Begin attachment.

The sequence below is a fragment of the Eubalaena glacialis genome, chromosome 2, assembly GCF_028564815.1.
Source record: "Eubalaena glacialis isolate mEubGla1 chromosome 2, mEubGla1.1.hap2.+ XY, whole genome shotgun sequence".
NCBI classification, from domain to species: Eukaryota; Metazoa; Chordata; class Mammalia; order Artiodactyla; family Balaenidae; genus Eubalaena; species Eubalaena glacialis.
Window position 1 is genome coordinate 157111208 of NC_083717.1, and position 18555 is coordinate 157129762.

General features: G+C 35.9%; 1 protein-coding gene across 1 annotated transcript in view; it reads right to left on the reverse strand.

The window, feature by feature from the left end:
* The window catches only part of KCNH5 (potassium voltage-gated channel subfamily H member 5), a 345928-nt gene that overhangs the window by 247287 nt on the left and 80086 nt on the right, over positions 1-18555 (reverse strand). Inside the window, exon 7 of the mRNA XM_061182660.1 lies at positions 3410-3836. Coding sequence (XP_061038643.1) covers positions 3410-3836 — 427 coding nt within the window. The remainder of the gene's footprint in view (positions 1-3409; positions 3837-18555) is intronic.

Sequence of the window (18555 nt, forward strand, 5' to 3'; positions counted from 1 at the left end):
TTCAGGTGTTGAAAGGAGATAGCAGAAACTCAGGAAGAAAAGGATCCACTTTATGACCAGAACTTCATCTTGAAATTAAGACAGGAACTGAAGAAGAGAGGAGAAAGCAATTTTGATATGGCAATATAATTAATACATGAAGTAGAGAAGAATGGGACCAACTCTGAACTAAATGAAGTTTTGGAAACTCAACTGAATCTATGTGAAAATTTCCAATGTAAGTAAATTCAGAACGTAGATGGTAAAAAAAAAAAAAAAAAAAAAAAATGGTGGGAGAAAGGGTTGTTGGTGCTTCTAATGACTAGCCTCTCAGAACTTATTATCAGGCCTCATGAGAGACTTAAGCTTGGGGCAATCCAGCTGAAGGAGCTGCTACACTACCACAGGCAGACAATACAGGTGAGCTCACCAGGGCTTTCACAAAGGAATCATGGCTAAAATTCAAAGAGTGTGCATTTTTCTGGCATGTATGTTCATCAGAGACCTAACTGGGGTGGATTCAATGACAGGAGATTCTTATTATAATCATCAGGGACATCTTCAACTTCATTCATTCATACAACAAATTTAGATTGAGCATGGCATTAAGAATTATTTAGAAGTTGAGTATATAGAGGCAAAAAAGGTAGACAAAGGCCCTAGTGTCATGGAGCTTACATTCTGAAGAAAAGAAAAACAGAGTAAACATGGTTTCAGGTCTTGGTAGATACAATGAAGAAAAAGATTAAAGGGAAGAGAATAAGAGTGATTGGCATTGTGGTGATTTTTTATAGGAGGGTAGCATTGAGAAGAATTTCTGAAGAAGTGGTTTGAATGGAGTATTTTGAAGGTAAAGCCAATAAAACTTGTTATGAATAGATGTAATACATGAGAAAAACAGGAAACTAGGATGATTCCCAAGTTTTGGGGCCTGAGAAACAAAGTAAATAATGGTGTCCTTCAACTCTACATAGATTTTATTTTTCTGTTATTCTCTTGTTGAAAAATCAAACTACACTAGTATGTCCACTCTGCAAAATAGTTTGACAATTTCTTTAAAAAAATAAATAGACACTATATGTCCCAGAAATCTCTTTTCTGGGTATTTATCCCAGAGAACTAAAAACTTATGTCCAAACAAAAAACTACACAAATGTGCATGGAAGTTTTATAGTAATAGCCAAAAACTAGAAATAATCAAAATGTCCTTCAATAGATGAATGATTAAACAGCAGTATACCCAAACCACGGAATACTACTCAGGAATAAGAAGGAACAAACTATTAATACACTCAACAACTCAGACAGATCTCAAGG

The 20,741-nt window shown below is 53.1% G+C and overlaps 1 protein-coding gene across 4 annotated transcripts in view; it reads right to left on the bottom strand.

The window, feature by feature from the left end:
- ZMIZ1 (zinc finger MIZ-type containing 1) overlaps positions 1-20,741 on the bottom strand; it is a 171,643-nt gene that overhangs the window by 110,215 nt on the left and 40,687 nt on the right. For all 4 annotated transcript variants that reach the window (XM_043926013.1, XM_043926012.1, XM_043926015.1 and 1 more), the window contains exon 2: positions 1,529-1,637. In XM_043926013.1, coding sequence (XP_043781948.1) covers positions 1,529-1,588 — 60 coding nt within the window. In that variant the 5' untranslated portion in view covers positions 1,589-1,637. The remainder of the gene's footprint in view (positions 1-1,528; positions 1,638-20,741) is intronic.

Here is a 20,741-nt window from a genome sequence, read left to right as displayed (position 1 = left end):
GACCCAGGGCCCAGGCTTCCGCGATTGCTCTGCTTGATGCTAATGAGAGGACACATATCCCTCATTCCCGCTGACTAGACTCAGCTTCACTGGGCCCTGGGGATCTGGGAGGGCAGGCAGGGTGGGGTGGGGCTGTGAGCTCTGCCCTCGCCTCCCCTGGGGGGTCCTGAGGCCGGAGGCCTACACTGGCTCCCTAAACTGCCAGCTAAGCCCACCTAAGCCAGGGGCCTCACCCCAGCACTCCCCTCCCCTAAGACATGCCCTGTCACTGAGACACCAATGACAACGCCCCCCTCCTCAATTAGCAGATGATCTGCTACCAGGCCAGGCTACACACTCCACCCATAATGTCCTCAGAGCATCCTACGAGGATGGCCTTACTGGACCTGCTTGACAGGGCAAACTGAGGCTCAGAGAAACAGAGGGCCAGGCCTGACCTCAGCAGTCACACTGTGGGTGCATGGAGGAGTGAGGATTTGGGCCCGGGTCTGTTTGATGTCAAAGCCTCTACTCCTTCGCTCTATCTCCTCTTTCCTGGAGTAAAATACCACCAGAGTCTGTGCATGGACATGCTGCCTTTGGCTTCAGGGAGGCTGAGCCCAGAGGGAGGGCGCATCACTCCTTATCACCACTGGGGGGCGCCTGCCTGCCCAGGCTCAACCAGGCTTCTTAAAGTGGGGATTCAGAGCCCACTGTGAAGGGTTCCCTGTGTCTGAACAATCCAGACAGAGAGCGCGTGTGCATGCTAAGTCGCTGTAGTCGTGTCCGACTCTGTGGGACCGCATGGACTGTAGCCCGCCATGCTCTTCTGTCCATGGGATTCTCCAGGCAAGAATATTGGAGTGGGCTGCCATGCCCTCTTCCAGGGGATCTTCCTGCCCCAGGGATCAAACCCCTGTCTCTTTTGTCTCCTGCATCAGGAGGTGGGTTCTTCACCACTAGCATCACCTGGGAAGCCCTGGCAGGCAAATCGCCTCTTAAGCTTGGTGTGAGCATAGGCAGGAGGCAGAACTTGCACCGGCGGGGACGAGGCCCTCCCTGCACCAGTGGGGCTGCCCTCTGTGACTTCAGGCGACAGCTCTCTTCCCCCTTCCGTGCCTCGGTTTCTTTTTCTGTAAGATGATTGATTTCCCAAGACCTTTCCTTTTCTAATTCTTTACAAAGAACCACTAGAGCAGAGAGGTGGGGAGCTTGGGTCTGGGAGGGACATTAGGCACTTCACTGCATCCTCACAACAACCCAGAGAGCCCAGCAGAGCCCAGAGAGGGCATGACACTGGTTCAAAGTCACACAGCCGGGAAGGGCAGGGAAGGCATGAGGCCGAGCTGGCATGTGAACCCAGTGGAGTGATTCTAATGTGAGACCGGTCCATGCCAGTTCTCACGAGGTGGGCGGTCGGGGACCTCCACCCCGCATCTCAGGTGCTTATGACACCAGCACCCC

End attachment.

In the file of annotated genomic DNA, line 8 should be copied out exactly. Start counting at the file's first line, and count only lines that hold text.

Sequence of the window (18555 nt, forward strand, 5' to 3'; positions counted from 1 at the left end):